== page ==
Sherdils’. The romantic aura surrounding the PAF Academy aerobatics team is something real and exalting. Made up of instructors of the Basic Flying Training (BFT) Wing, ‘Sherdils’ seem to be a shade above the squalor of ‘patters and demos’1 when they take to the air. Any one who has seen the ten-minute spectacle is bound to agree about one thing – it is technically superb and aesthetically pleasing.
The brainchild of an Academy instructor, Sqn Ldr Bahar-ul-haq, the team was formed on the lines of ‘Red Pelicans’, the aerobatics team of RAF College, Cranwell where Bahar had been on an exchange tour. It was decided to put up a brief show on graduation parades as a demonstration of the professional skills of Academy instructors.
The T-37 four-shipper first flew on the 17th August 1972 after several trials of candidate instructors. The team was finally formed under the tutelage of the famous 1965 War hero, Wg Cdr Imtiaz A Bhatti, SJ, the then Officer Commanding of BFT Wing; other formation members included Flt Lt Aamer Ali Sharieff, Flt Lt A Rahim Yusufzai and Flt Lt Niaz Nabi, the latter becoming a most durable master of the ‘slot’ position. The initial performance of the team brought instant applause and the ‘tweety birds’ became the star performers at air displays and firepower demonstrations for dignitaries, including Heads of State and military delegations.
The type of formation and sequence has virtually remained the same since the team’s inception – line astern to diamond formation during a loop, then clover-leaf, steep turn, barrel roll and finally, the breath-taking bomb-burst. Attempts were made to increase the number of aircraft in the team, but engine thrust demands were excessive for the outer formation members to cope with. A four aircraft diamond has thus remained the basic formation of the ‘Sherdils’.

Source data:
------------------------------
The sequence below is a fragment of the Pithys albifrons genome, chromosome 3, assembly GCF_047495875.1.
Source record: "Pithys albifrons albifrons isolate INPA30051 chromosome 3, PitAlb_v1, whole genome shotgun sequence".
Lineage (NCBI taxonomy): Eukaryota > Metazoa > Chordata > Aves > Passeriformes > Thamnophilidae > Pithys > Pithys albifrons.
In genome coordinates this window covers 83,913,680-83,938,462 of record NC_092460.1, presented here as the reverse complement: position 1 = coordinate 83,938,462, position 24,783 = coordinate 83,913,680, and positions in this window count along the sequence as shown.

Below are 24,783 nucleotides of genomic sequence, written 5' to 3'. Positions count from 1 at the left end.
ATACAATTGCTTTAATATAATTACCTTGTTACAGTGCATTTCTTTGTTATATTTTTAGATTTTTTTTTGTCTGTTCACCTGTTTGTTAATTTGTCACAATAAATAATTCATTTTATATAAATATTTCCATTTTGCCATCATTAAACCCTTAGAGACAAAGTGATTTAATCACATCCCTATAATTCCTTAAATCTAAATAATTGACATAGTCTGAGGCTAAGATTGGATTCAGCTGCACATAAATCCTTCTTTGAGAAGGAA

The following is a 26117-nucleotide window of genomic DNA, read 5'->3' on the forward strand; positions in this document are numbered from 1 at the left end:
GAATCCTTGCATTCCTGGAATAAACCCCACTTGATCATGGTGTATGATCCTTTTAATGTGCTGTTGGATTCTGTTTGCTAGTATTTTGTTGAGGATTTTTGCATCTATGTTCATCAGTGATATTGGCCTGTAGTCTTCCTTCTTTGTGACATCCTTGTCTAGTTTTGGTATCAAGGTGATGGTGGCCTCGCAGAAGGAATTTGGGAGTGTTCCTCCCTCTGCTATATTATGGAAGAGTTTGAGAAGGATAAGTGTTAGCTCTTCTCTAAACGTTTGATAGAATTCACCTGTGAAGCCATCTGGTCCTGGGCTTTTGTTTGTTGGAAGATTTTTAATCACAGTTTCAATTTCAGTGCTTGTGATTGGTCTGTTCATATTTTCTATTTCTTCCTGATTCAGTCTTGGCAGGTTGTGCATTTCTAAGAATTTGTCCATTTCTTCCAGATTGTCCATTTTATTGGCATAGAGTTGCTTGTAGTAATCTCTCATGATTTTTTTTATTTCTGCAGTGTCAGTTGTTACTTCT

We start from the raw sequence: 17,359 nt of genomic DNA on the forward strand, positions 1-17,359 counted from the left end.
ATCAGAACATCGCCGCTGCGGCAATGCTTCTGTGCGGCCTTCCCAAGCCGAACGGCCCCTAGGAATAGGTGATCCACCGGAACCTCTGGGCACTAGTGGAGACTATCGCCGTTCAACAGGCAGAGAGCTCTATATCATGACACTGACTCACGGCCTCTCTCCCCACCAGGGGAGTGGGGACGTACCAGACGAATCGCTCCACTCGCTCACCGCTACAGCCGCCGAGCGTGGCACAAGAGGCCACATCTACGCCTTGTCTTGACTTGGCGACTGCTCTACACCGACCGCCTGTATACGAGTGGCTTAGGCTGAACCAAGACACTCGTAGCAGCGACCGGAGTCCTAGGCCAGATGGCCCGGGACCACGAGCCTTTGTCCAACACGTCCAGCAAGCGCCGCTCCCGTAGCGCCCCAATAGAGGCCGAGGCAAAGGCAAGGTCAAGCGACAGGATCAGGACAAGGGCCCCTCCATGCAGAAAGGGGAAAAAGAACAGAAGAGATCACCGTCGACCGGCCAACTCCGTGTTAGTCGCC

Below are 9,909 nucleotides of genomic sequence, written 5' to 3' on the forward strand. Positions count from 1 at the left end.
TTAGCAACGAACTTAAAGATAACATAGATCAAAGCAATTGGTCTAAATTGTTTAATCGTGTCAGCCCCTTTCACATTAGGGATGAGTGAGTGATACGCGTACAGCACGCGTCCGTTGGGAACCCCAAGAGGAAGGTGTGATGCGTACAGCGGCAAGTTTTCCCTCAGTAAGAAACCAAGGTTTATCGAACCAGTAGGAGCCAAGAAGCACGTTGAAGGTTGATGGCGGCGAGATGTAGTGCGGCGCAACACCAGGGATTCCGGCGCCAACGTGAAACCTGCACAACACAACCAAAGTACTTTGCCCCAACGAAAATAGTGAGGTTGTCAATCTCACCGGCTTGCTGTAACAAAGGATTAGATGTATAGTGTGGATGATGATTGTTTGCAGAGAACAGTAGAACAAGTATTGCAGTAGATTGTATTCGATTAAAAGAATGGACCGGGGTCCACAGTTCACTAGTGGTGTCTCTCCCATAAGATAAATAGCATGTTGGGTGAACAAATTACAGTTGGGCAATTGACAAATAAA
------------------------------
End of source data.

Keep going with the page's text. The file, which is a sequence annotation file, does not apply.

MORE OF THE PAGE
Initially the team had no name, which was rather unusual. The personal call sign of the leaders also denoted the team; it flew as ‘Sherdils’ for the first time on 19th September 1974.
Appreciating the important quality affecting display aircraft ie, appearance, the T-37s were painted all red. However, maintenance of the red-painted aircraft without the costly polyurethane coating became a problem. The team reverted to the all-metal finish, with only the nose, wing tips and tail painted day-glow orange. In 1980, with the induction of six ex-USAF T-37s, which were polyurethane-coated all white, ‘Sherdils’ became a logical choice for a new titillating appearance. The dramatic ‘sunburst’ paint scheme was adopted, red rays on an all white background. Later, the aircraft were again painted red, but with the rays in white, a scheme that is in vogue today. Coloured smoke has been used to enhance the aesthetic qualities of the formation; smoke trails give the impression of multi-coloured ribbons twirling in the sky.
The story of ‘Sherdils’ would be incomplete without a tribute to its perennial member, the redoubtable Aamer Ali Sharieff. First as a Flight Lieutenant and then as a Wing Commander, he has the distinction of leading the team in the maximum number of performances spanning many years. Word has it that only his elderly spine, though not his spirit, kept Air Vice Marshal Aamer from becoming leader of the ‘Sherdils’ yet again, when he was the Air Officer Commanding at the Academy!
Team work is the hall-mark of ‘Sherdils’. Precise flying, sharp reflexes and sheer hard work go into each sortie. A ‘Sherdils’ display depicts mastery of machine, mastery indeed, over space, time and life itself.
‘Sherdil’ team had also displayed their skills on the international events like Air show at Dubai and Abu Dhabi.